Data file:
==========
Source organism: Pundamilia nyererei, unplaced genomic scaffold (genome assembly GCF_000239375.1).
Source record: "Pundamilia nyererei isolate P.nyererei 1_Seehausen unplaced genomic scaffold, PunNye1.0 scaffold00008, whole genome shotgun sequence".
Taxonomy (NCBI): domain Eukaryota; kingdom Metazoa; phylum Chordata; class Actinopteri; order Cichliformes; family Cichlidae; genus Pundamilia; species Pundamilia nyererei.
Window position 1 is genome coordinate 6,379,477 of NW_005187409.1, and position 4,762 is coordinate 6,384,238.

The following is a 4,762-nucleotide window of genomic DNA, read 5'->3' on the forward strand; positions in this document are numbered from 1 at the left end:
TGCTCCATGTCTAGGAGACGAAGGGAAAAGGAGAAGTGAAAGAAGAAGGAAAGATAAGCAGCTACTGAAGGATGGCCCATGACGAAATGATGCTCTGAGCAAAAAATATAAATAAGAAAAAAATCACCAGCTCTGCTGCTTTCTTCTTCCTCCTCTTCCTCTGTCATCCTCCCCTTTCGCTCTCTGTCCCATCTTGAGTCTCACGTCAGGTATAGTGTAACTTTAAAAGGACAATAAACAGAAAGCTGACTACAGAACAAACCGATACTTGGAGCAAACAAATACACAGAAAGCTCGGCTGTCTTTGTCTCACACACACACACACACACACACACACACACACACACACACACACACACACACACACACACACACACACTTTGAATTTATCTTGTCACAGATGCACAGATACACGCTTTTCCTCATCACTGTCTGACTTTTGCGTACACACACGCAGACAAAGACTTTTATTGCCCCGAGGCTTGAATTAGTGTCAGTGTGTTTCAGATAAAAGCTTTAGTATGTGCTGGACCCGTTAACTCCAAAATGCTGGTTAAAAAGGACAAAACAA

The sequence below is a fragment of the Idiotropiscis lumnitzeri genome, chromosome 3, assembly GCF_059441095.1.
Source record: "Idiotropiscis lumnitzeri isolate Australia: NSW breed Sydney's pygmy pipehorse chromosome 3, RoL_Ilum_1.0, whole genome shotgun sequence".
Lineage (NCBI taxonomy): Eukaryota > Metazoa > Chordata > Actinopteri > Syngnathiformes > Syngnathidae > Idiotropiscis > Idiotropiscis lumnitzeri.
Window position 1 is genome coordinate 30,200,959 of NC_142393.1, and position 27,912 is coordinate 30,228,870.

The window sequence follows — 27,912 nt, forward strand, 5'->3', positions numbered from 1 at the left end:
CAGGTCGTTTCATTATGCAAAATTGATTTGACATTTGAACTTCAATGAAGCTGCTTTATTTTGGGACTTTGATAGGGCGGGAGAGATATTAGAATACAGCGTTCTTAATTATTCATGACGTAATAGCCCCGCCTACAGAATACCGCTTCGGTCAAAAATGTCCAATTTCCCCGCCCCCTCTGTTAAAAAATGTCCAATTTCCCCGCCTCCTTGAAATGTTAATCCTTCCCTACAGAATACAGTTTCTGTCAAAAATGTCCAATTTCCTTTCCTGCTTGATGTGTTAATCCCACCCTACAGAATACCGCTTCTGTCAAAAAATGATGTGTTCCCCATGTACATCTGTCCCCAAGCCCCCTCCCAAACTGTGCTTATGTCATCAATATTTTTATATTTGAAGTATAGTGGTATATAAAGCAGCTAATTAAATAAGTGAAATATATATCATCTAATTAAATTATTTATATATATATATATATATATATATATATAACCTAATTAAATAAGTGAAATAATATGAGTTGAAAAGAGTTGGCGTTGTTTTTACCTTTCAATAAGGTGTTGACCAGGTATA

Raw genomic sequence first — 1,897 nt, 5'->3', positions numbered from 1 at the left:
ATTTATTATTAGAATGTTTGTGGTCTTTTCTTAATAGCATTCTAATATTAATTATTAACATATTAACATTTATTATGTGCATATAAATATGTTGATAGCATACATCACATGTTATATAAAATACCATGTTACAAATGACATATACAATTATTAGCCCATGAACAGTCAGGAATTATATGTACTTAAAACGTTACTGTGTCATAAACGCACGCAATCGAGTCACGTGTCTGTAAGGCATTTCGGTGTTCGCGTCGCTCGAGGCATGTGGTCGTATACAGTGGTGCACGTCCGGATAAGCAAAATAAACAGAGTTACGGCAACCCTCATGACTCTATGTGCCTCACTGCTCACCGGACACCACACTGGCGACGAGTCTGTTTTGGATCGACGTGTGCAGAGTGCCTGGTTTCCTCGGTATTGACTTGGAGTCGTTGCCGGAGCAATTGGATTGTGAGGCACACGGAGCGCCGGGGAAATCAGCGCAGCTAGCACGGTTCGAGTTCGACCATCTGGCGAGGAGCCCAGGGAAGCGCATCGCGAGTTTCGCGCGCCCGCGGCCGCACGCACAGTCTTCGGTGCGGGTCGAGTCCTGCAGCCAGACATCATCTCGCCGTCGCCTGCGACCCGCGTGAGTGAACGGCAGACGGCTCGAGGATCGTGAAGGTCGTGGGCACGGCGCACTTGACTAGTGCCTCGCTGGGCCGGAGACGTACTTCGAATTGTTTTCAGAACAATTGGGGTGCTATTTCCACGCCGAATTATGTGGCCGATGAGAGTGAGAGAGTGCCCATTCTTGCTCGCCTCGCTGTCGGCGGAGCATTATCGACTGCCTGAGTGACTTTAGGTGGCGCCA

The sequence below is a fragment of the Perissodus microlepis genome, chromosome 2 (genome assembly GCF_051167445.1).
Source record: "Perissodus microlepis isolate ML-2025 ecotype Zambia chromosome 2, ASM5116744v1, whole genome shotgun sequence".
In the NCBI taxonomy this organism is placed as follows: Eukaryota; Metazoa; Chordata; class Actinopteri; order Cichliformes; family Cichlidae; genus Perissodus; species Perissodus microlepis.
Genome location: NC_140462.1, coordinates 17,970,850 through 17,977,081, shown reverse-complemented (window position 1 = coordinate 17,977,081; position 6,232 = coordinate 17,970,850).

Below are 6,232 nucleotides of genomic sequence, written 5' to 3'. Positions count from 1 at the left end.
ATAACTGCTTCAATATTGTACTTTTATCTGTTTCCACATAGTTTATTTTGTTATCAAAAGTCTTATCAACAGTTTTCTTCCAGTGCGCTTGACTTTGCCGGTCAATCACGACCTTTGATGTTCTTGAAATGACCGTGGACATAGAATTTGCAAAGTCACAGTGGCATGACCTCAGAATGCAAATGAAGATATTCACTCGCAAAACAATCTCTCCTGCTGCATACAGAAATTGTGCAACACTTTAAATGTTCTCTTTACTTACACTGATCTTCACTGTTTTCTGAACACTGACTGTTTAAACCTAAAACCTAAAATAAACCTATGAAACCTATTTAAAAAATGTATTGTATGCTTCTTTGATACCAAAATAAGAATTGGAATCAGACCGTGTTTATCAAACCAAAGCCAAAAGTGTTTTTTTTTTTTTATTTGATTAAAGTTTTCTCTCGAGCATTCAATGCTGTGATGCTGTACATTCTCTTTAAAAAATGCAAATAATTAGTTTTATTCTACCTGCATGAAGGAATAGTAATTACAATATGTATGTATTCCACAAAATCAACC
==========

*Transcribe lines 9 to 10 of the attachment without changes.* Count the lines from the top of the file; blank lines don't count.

Lineage (NCBI taxonomy): Eukaryota > Metazoa > Chordata > Actinopteri > Syngnathiformes > Syngnathidae > Idiotropiscis > Idiotropiscis lumnitzeri.
Window position 1 is genome coordinate 30,200,959 of NC_142393.1, and position 27,912 is coordinate 30,228,870.